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The final volume of Gardner's critically acclaimed biography of the Third Battalion 506 Parachute Infantry Regiment - the sister company to the famed Band of Brothers - this book traces the battalion's actions in the frantic final days of the war in Europe. Exhausted and battered following the disastrous Market-Garden campaign, the 506th were due three months of R&R, but were rushed back in to halt the desperate German attack during the Battle of the Bulge. When the offensive was finally halted after months of fighting the 506th pushed on into Germany where Ed Shames was the first Allied soldier to enter Dachau before the unit were sent to occupy Hitler's mountain retreat at Berchtesgarden. Based on extensive interviews and first-hand accounts, this volume relives the struggles of the paratroopers of the renowned 'Screaming Eagles' in some of the toughest fighting of World War II, bringing the story of their defiant unit to its conclusion.


Ian Gardner served for five years in Support Company, 10th Battalion, the Parachute Regiment as a medic before leaving the Territorial Army in 1993 due to injury. Always enthusiastic about military history, several years after leaving 10 Para Ian became interested in World War II US Paratroopers. After a visit to Normandy in 2000 he decided to focus on the 101st Airborne Division, and in particular the 3rd Battalion of the 506th Parachute Infantry Regiment, which led to the critically acclaimed Tonight We Die As Men, co-written with Roger Day. This, his second historical work, continues their story. Currently self-employed, he is married with two grown up children and lives near Aldershot in Hampshire.Col. Ed Shames is a 'Band of Brothers' veteran. He received a battlefield commission into E ('Easy') Company of the 506th PIR on 13 June 1944 in Carentan, France. He survived the war before eventually retiring as a Colonel. He is an active member of veterans' societies.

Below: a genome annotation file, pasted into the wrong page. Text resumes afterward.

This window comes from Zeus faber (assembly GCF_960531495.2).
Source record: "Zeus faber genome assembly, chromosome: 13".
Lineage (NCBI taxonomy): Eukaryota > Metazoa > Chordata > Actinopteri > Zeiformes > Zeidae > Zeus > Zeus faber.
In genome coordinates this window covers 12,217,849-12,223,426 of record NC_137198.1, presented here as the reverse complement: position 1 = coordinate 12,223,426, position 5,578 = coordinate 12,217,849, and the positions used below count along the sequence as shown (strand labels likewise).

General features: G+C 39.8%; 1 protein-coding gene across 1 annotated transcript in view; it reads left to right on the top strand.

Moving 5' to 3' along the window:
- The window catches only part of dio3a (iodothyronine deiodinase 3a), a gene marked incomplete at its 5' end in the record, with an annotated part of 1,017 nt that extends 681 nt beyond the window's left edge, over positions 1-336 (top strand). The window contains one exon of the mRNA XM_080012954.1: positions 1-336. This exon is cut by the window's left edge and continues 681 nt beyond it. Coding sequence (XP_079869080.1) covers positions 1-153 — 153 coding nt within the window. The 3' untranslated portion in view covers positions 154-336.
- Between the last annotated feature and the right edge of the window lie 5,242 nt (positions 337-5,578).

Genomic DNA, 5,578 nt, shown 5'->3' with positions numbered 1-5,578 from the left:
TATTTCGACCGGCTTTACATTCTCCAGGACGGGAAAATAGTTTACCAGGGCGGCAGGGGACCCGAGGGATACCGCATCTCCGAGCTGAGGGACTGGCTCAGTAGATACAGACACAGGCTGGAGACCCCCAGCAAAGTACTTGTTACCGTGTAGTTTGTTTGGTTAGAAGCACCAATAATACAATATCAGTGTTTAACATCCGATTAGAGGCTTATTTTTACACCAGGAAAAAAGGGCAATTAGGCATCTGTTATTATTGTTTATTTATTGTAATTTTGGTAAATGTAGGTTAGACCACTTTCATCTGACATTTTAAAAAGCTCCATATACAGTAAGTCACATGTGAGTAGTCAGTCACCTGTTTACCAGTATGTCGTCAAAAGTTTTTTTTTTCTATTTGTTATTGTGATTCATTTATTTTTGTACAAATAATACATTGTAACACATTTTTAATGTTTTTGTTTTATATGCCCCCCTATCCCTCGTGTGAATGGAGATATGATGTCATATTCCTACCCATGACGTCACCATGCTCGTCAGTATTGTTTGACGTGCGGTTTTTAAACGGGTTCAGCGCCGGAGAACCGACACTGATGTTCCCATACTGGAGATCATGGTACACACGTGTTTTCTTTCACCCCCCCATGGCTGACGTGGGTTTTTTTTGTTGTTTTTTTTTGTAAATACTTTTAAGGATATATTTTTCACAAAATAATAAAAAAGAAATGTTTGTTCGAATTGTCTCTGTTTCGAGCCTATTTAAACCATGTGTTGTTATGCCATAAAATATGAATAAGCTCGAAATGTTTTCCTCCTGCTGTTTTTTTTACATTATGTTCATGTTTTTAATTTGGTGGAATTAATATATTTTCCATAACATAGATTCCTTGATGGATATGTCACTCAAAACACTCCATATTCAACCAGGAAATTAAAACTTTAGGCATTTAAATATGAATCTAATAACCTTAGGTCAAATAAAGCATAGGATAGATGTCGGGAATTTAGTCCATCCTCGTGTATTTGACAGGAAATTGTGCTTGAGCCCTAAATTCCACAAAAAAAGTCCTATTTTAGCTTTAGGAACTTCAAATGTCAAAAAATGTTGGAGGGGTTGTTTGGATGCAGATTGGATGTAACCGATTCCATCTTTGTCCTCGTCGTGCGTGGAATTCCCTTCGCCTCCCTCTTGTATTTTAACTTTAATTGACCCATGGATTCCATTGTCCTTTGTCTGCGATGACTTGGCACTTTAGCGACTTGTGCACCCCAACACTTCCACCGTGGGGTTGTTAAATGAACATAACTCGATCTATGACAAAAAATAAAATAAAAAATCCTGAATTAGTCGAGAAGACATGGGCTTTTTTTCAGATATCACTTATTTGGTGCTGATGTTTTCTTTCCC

Foreword by Ed Shames
Preface by George Koskimaki
Introduction by James "Pee Wee” Martin

  1. "Johnny we hardly knew you”
    Camp Châlons, Mourmelon-le-Grand - November 28-December 18, 1944
  2. "Ghost front”
    December 17-19, 1944
  3. "Today is the only reality”
    December 20, 1944
  4. "Epitaph for a generation”
    December 21-24, 1944
  5. "The deep six”
    The worst winter in 50 years
  6. "Steel whirlwind”
    Post-Christmas breakthrough
  7. "Hell night”
    Clearing the Fazone Woods - January 9, 1945
  8. "Salute the new dawn”
    The final attacks on Foy and Noville - January 13-17, 1945
  9. "After the storm”
    Alsace Lorraine and the Colmar Pocket - January 21-February 25, 1945
  10. "Home alive in '45”
    Return to Mourmelon - February 26-April 2, 1945
  11. "Setting sons”
    The Ruhr, western Germany - April 3-24, 1945
  12. "Striking back”
    The plight of the 3rd Battalion POWs - June 1944-May 1945
  13. "Candle for the dead”
    Southern Bavaria - April 28-May 3, 1945
  14. "The roaring silence”
    Berchtesgaden, Austria, and France - May 4-November 30, 1945